Recent immunosuppression, which causes a drop in CD4 T-cell levels, and prolonged exposure to high HIV viral load are two independent predictors of non-Hodgkin’s lymphoma among people living with HIV, a recent study shows.
While these two measures also predicted the risk of diffuse large B-cell lymphoma (DLBCL) — the most common type of non-Hodgkin’s lymphoma — low CD4 count was the sole predictor for non-Hodgkin’s lymphoma in the central nervous system (CNS), and the time with high viral load was the sole predictor for Burkitt lymphoma.
The study, “Association of immunosuppression and HIV viraemia with non-Hodgkin lymphoma risk overall and by subtype in people living with HIV in Canada and the USA: a multicentre cohort study,” was published in the journal The Lancet HIV.
The incidence of non-Hodgkin’s lymphoma — particularly CNS lymphoma, DLBCL, and Burkitt lymphoma — is significantly higher among people infected with the human immunodeficiency virus (HIV) than in the general population.
Previous research has shown that a lower count of CD4 T cells — a sign of immunosuppression — and higher HIV load are linked to a higher risk for non-Hodgkin’s lymphoma.
However, these factors seem to affect specific non-Hodgkin’s lymphoma subtypes differently. For example, while immunosuppressed patients have a substantially higher risk for CNS lymphoma and DLBCL, their risk for Burkitt lymphoma is only slightly increased.
In this study, researchers aimed to examine the evolution of CD4 T-cell counts and HIV load over time to better understand how these measures could help predict the development of non-Hodgkin’s lymphoma overall and its different subtypes.
Investigators analyzed data from 102,131 people living with HIV included in the North American AIDS Cohort Collaboration on Research and Design (NA-ACCORD) — the largest cohort representative of HIV care in the United States and Canada — between 1996 and 2014.
Out of the initial pool of HIV patients, 712 developed non-Hodgkin’s lymphoma — 67 had CNS non-Hodgkin’s lymphoma, 358 DLBCL, 83 Burkitt lymphoma, and 204 other kinds of non-Hodgkin’s lymphoma.
Lymphoma patients were mostly males (90%), age 40 or older (65%), and had never received anti-retroviral therapies (75%).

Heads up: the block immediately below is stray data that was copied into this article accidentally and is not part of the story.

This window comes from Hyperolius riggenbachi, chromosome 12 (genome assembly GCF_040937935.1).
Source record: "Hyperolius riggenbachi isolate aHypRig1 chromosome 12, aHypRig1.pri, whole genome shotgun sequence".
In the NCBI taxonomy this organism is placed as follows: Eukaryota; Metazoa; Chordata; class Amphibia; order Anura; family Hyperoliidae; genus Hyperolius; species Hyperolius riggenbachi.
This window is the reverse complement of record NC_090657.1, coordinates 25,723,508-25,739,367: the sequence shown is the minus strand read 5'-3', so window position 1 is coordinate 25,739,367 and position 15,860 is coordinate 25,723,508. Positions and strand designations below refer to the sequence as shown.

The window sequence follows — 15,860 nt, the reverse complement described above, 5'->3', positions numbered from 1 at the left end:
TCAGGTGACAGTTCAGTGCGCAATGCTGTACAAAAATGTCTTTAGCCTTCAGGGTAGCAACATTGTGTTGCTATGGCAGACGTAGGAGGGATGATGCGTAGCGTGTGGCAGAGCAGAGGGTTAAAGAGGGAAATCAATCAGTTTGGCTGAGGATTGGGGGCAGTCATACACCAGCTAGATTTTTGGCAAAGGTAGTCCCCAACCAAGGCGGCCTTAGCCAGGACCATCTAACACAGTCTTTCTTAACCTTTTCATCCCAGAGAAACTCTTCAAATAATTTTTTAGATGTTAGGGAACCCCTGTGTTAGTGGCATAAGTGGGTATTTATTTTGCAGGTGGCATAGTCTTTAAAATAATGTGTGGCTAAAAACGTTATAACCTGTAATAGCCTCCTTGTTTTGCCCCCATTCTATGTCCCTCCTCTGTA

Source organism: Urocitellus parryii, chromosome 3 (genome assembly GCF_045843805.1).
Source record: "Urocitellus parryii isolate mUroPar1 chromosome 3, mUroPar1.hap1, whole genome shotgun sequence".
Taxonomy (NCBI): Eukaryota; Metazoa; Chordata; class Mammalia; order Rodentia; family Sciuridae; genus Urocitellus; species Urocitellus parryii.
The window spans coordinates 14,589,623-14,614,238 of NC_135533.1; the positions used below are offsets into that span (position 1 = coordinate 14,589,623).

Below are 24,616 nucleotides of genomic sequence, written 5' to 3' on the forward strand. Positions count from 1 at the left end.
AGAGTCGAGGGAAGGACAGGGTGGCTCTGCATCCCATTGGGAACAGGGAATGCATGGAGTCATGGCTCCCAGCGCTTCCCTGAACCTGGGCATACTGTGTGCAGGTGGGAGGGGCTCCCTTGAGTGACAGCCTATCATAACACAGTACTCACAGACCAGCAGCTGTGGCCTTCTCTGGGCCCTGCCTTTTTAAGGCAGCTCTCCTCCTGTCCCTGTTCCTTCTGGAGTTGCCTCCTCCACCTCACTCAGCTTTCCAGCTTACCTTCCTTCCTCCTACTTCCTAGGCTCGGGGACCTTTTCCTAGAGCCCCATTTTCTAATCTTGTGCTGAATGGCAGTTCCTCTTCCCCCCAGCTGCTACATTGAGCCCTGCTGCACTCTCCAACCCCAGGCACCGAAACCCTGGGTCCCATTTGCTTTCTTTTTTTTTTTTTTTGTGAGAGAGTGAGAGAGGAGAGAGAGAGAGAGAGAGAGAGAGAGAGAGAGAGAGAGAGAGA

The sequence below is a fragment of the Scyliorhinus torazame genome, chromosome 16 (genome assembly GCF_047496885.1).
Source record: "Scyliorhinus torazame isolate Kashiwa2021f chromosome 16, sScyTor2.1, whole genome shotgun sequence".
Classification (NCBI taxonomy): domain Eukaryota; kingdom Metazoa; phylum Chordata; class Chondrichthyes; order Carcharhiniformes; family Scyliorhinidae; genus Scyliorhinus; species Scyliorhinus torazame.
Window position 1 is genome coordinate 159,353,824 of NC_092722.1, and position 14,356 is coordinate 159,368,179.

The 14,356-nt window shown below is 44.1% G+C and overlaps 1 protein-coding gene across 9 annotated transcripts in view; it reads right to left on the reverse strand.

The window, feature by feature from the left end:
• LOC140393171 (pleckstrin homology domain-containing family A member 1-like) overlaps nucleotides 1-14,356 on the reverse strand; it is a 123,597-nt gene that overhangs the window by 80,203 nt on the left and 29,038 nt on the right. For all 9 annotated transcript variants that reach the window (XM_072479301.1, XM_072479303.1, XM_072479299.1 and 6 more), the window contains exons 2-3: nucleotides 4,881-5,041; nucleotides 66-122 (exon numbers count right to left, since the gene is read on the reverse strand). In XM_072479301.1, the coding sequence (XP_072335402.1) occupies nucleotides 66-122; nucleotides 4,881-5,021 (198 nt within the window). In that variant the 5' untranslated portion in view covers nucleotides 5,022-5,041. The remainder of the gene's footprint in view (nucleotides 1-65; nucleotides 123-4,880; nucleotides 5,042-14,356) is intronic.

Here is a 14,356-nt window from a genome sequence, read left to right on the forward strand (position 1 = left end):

Using actual measurements of CD4 counts and HIV load, researchers developed a model that estimated the values of the two measures in 30-day intervals — lagged by six months to avoid non-Hodgkin’s lymphoma development affecting the values of the two parameters.
The analysis showed that recent immunosuppression — i.e., low CD4 T-cell counts six months before lymphoma development — and average viral load between 3.5 years and six months before their lymphomas were the most robust and independent predictors for the overall risk of non-Hodgkin’s lymphoma.
Then, looking at the different non-Hodgkin’s lymphoma subtypes, researchers saw that both recent immunosuppression and prolonged high viral load predicted the risk for DLBCL, but that recent immunosuppression alone was enough to predict the risk for CNS lymphoma, and prolonged high viral load alone predicted Burkitt lymphoma.
Overall, these findings show that recent immunosuppression has an impact on non-Hodgkin’s lymphoma development, but mainly on the later stages of disease, while prolonged HIV infection affects disease development for the 3-year period that precedes it.
Also, the findings “add to growing evidence that the relations between immunosuppression and HIV viraemia and risk for non-Hodgkin lymphoma vary across subtypes of non-Hodgkin lymphoma, with recent immunosuppression very strongly associated with CNS non-Hodgkin lymphoma, and cumulative HIV viraemia during the period about 3–5 years to 6 months in the past very strongly associated with Burkitt lymphoma,” researchers concluded.
The results also reinforce the need for an early diagnosis of HIV and prompt delivery of anti-retroviral therapies that prevent the virus from reaching numbers that promote lymphoma.
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